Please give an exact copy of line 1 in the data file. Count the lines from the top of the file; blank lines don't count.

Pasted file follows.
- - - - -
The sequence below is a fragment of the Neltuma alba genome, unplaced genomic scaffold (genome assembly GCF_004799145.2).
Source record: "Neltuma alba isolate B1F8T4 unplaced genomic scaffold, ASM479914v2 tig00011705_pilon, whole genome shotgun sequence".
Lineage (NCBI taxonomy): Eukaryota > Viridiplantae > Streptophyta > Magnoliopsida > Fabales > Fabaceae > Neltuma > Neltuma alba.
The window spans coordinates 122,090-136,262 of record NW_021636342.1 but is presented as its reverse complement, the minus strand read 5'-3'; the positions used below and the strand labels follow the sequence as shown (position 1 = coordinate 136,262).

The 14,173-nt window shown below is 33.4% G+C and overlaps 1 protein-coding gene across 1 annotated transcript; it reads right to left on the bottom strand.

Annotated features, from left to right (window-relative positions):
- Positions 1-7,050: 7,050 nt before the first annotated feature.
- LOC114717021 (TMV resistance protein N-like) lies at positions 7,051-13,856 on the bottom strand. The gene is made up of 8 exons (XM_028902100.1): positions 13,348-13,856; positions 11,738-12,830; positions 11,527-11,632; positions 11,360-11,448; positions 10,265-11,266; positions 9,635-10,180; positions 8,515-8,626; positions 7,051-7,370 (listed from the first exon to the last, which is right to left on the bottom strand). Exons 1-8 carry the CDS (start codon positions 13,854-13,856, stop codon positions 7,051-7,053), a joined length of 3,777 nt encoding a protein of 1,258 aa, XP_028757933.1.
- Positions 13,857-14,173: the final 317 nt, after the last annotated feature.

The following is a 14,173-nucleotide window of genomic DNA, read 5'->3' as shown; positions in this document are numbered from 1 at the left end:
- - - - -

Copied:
The sequence below is a fragment of the Neltuma alba genome, unplaced genomic scaffold (genome assembly GCF_004799145.2).